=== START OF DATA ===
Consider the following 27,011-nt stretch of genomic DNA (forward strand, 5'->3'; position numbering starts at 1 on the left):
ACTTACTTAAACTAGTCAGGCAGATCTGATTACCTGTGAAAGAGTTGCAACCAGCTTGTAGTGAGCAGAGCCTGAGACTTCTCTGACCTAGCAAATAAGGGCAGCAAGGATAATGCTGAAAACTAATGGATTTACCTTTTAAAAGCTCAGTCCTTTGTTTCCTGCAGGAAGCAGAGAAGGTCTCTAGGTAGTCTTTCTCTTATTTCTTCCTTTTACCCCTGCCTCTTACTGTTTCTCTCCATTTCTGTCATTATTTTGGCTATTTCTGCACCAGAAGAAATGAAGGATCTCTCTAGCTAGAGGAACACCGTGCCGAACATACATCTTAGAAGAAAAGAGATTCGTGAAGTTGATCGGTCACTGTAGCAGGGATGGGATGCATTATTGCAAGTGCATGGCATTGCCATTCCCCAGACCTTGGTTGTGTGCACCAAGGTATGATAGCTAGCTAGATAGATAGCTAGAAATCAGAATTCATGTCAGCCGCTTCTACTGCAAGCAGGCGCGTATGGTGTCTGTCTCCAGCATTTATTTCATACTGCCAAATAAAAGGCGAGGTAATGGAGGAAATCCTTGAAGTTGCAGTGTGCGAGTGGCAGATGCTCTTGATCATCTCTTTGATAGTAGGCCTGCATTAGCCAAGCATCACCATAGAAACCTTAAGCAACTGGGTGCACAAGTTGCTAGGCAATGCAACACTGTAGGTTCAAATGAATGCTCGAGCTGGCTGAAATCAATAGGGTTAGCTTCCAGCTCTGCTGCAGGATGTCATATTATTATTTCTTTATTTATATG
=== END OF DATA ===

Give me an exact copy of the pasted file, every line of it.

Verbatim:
Consider the following 27,011-nt stretch of genomic DNA (forward strand, 5'->3'; position numbering starts at 1 on the left):
ACTTACTTAAACTAGTCAGGCAGATCTGATTACCTGTGAAAGAGTTGCAACCAGCTTGTAGTGAGCAGAGCCTGAGACTTCTCTGACCTAGCAAATAAGGGCAGCAAGGATAATGCTGAAAACTAATGGATTTACCTTTTAAAAGCTCAGTCCTTTGTTTCCTGCAGGAAGCAGAGAAGGTCTCTAGGTAGTCTTTCTCTTATTTCTTCCTTTTACCCCTGCCTCTTACTGTTTCTCTCCATTTCTGTCATTATTTTGGCTATTTCTGCACCAGAAGAAATGAAGGATCTCTCTAGCTAGAGGAACACCGTGCCGAACATACATCTTAGAAGAAAAGAGATTCGTGAAGTTGATCGGTCACTGTAGCAGGGATGGGATGCATTATTGCAAGTGCATGGCATTGCCATTCCCCAGACCTTGGTTGTGTGCACCAAGGTATGATAGCTAGCTAGATAGATAGCTAGAAATCAGAATTCATGTCAGCCGCTTCTACTGCAAGCAGGCGCGTATGGTGTCTGTCTCCAGCATTTATTTCATACTGCCAAATAAAAGGCGAGGTAATGGAGGAAATCCTTGAAGTTGCAGTGTGCGAGTGGCAGATGCTCTTGATCATCTCTTTGATAGTAGGCCTGCATTAGCCAAGCATCACCATAGAAACCTTAAGCAACTGGGTGCACAAGTTGCTAGGCAATGCAACACTGTAGGTTCAAATGAATGCTCGAGCTGGCTGAAATCAATAGGGTTAGCTTCCAGCTCTGCTGCAGGATGTCATATTATTATTTCTTTATTTATATG